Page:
Is Remote Working the Way of the Future? – Two Industry Expert Test Lead’s Share Their Thoughts on Remote Working.

April 9, 2020

Without a doubt, remote working has proved a challenge for many businesses – it was an entirely foreign concept to some until a few weeks ago. Now at least 3 weeks in, we are starting to see multiple positive aspects to working from home, both from an individual perspective, and that of businesses and corporations. 

We interviewed two exceptional Test Lead’s regarding their experiences with remote working, and their thoughts on the lasting impact it will have on business operations. Shey Crompton is currently a Test LeadConsultant with over 20 years’ experience in testing, test management, and project management. Caroline Henderson is a Test Lead Analyst who began her career in testing 16 years ago, and is experienced in test management and building and leading teams.


What have you found the largest impact of remote working to be in your experience? 

Caroline - “Communication. I am having to use multiple mediums for what would have usually been face to face communication.”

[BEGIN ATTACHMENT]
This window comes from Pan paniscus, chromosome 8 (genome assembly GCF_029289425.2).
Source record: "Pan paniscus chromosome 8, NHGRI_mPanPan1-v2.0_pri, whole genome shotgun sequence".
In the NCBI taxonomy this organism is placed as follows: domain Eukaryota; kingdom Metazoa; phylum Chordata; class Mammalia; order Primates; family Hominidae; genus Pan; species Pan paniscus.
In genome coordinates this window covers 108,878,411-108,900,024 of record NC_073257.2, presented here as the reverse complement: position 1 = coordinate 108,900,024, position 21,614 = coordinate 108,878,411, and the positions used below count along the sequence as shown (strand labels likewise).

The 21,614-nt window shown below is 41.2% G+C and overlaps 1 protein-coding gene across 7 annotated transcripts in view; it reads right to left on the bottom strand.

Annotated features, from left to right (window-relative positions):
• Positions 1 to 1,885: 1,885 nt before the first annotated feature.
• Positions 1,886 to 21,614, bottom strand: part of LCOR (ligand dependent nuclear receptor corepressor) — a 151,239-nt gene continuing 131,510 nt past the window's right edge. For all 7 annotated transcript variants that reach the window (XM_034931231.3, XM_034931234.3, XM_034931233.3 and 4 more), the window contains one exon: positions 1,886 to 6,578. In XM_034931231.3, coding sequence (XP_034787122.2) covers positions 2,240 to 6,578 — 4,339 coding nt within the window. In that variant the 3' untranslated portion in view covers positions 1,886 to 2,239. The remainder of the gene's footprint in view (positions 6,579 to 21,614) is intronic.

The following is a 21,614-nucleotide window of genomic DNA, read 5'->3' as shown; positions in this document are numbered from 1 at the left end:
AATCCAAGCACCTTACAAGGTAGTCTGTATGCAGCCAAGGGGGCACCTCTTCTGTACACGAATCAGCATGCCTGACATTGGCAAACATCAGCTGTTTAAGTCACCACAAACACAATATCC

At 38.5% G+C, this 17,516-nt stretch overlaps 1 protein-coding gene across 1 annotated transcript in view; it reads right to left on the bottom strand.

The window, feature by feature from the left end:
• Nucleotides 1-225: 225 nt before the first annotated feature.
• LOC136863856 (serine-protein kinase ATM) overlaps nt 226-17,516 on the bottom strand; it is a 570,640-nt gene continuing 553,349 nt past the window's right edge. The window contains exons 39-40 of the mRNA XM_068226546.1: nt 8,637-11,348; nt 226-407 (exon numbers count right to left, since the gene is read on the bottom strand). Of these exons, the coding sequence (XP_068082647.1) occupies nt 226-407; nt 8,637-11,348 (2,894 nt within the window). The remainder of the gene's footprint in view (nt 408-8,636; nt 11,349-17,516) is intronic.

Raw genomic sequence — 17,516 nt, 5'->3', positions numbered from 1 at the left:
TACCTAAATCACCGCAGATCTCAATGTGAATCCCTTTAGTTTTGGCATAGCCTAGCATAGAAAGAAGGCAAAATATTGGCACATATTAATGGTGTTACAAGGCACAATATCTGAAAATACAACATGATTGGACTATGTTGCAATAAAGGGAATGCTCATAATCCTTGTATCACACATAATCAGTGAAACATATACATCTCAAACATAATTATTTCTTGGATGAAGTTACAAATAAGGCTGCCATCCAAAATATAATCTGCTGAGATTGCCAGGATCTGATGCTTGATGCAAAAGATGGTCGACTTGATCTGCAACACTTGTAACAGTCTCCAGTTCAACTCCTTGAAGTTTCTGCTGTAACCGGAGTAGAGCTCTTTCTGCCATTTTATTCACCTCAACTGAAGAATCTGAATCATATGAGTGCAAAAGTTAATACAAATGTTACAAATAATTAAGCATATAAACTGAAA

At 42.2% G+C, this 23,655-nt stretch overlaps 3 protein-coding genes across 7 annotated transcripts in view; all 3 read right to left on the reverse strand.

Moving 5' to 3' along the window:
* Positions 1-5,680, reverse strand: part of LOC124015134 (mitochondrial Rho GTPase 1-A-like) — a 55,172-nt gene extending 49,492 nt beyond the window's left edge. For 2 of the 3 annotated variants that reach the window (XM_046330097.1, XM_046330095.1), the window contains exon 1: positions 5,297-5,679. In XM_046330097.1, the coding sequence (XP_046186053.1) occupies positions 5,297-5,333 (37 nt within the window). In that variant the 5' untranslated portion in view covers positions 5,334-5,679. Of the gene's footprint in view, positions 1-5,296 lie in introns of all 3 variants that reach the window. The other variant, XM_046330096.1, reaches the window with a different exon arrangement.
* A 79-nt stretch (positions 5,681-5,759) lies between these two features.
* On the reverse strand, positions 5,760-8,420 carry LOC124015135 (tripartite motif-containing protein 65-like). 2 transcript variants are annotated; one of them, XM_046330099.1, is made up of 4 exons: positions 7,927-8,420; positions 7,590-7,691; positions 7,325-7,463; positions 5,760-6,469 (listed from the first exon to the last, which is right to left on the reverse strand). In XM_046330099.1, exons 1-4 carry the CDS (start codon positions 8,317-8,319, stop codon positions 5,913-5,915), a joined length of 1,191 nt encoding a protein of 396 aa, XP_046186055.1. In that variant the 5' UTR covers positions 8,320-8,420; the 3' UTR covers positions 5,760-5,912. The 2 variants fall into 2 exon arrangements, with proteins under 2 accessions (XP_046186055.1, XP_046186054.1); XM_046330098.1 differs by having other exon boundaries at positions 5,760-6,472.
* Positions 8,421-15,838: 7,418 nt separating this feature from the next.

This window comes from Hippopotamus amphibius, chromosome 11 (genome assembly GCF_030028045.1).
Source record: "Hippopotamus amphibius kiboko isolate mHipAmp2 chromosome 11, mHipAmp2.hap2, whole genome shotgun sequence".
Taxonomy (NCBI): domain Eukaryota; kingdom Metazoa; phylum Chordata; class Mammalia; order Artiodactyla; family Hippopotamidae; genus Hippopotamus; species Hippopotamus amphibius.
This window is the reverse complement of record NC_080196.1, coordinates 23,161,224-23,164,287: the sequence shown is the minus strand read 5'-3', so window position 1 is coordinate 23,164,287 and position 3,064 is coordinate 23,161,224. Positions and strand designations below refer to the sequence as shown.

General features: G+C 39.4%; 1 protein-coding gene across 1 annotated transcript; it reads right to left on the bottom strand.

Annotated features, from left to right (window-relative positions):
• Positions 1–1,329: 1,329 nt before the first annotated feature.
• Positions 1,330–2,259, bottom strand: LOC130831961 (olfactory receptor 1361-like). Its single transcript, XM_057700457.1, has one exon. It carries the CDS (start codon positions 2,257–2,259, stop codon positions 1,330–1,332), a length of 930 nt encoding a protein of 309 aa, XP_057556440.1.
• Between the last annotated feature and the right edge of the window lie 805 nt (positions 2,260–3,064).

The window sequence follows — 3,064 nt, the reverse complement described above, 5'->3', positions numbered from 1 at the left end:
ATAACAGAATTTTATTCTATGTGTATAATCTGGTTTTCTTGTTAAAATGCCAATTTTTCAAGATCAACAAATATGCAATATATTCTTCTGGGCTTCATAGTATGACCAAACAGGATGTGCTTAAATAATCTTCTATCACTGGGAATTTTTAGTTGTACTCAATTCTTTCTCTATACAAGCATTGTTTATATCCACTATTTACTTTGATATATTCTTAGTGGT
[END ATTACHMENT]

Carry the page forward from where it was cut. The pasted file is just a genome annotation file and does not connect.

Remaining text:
Shey“Learning that things take a lot more time to arrange, it’s all very well being able to send an email or meeting request and then have that meeting in an office. But it can take longer if there not at their desk, it’s kind of a slower pace.”


Have you found that remote working has impacted your ability to stay focused on tasks?

Caroline“Definitely – there are quite a lot of distractions inside a family home, with TV’s being on, children who need to be looked after, educated, fed and entertained.”

Shey“Yes. There’s quite a learning curve because the entire family is at home, as there are things going on in the family that distract you. You’re at home with all your beloved trinkets, and technology, which can be quite distracting. I’ve been making lists with post it notes around my desk and using Pomodoro technique to time box my tasks.”


How has remote working impacted your work/life balance?

Caroline – “I can divide my day up a bit more, for instance if I start earlier, I can take a break and do a Joe Wicks class with my youngest daughter. If I take my regular breaks, I can quickly do the little jobs around the house, which means that when my working day is done, I have more time to spend with my family and relax.”

“I’ve also got someone else in the house making cups of tea on a regular basis!”

Shey – “It’s improved it overall. At lunch I get to sit down and chat with my family, and I can always just pop downstairs for a quick hug with my kids or talk to my wife. We have dinner at a reasonable time, we’re currently working on a game of monopoly.”

“It can be difficult switching between multiple roles ofProject Lead, Father, Husband, and Home Educator.”

Do you have access to all the tools you need when working remotely, or is this something that has proved a challenge?